"We call on the DPRK to accept the repeated offers of dialogue put forward by all parties concerned, including the United States, the Republic of Korea and Japan," the statement said, referring to the acronym of the Democratic People's Republic of Korea, North Korea's official name.

The United States and North Korea remain technically in a state of war as the 1950-1953 Korean War -- in which U.S.-led U.N. forces fought alongside South Korea against the North supported by China and the Soviet Union -- ended in a cease-fire, not a peace treaty.

North Korean leader Kim Jong Un observes the country's launch of a new type of "Hwasong-17" intercontinental ballistic missile in Pyongyang on March 24, 2022. (KCNA/Kyodo)

Many foreign affairs experts said North Korea is likely to keep testing weapons in accordance with its plan set out at the congress of the Workers' Party of Korea in January 2021.

At the key party meeting, Kim promised to develop ICBMs that use solid fuel to shorten prelaunch preparations while vowing to secure reconnaissance abilities with satellite systems.

Long-range ballistic missiles that can carry warheads and rockets capable of delivering satellites use similar technology. North Korea is banned from launching ballistic missiles under Security Council resolutions imposing sanctions on the nation.

Pyongyang formally declared in April 2018, two months before the first-ever U.S.-North Korea summit, that it would discontinue nuclear tests and intercontinental ballistic rocket firings.

North Korean leader Kim Jong Un (front) reacts to the country's launch of a new type of "Hwasong-17" intercontinental ballistic missile in Pyongyang on March 24, 2022. (KCNA/Kyodo)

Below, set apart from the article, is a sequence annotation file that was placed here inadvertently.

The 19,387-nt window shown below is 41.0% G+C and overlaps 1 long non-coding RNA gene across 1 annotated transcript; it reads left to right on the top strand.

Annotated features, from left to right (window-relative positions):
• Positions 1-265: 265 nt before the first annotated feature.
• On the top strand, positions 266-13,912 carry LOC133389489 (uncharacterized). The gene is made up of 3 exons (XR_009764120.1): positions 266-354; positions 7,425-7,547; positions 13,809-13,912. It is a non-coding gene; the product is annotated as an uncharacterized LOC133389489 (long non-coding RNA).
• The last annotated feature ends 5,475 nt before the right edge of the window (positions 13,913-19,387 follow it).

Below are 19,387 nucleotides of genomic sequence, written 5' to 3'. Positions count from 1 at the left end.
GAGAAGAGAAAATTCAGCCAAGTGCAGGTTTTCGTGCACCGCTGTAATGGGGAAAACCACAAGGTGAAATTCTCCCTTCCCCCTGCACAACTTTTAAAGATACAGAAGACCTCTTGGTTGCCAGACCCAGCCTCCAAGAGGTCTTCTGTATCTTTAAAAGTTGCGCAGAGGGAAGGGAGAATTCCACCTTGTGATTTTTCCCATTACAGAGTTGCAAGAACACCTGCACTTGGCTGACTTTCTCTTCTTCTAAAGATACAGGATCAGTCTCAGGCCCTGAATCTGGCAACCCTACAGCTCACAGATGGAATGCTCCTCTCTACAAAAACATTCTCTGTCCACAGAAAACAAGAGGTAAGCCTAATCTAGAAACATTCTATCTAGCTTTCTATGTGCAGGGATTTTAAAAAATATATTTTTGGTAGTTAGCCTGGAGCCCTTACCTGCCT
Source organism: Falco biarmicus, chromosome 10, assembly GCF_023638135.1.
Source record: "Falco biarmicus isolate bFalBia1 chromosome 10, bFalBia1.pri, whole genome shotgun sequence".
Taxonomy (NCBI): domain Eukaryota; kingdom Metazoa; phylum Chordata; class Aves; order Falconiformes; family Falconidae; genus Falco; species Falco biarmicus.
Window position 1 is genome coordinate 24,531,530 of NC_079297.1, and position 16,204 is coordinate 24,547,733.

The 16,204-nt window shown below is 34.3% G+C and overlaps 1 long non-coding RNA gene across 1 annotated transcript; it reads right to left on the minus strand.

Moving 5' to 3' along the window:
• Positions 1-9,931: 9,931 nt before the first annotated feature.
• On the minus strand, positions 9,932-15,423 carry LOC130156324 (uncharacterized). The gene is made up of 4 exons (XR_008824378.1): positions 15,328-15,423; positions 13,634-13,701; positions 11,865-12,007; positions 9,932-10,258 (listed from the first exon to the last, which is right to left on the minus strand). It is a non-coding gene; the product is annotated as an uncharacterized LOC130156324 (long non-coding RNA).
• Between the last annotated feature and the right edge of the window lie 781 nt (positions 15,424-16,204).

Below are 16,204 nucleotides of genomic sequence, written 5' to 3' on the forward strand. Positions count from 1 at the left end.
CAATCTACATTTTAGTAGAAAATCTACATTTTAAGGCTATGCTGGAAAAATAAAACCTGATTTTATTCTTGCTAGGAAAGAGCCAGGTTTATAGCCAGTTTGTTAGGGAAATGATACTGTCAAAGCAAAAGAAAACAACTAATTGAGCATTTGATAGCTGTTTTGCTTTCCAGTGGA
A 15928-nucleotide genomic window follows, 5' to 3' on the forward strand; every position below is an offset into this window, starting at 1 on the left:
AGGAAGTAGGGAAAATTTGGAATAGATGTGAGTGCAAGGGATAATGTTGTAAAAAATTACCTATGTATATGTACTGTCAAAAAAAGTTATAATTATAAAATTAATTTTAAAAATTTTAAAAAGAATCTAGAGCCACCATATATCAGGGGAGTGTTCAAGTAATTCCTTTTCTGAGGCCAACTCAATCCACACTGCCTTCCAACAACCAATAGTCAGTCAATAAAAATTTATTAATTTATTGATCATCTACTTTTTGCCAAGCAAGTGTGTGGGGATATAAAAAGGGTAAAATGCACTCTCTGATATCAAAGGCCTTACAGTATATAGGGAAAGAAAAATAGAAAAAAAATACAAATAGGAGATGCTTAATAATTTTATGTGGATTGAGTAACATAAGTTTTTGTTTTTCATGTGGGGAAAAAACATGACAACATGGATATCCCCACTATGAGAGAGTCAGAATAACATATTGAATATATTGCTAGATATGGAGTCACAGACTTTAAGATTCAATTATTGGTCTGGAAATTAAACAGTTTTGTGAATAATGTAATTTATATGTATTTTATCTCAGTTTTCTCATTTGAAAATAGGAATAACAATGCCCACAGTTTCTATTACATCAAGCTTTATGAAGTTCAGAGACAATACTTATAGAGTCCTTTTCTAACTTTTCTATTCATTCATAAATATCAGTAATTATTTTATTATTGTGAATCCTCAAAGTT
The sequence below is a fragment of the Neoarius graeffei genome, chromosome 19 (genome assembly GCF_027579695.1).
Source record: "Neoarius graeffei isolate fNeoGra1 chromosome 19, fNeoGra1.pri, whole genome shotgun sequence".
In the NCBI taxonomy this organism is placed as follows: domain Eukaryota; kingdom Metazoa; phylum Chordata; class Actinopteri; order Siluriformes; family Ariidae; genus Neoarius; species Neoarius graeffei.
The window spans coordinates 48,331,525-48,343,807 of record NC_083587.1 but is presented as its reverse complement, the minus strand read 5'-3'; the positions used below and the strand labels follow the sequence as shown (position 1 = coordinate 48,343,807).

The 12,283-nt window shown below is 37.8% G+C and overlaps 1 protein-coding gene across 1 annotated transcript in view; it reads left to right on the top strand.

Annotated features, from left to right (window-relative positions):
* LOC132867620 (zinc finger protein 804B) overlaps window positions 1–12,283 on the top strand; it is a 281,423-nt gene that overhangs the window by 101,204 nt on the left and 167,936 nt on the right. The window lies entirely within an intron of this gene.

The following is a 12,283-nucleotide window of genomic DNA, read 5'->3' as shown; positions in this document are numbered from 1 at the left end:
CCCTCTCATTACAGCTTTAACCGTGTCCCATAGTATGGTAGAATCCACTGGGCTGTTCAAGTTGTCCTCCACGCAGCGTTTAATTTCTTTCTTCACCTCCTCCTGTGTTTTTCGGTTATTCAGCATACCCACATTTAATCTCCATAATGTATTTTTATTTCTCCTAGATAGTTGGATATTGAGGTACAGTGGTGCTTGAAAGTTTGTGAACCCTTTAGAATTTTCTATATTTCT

Recently, however, North Korea said it may restart all "activities" it had temporarily suspended to build trust with former U.S. President Donald Trump, Biden's predecessor, while asking Washington to drop its "hostile policy."

At their meeting in June 2018 in Singapore, Trump agreed with Kim that the United States would provide security guarantees to North Korea in return for "complete" denuclearization.

But afterward, they fell short of bridging the gap between Washington's demands and Pyongyang's calls for sanctions relief.

North Korea, which claims no COVID-19 infections have been found in the country, has kept its borders largely sealed since early 2020 to prevent the entry of the coronavirus, first detected in the central Chinese city of Wuhan in late 2019.

As travel restrictions have weighed on North Korea's trade with China and dealt a heavy blow to the nation's broader economy, Kim has been attempting to urge the United States to ease sanctions designed to thwart Pyongyang's nuclear and missile ambitions, pundits say.

Nevertheless, hours after KCNA reported on Thursday's ICBM launch, the U.S. State Department said it slapped fresh sanctions against five entities and individuals in Russia and North Korea over transferring important items to Pyongyang's missile program.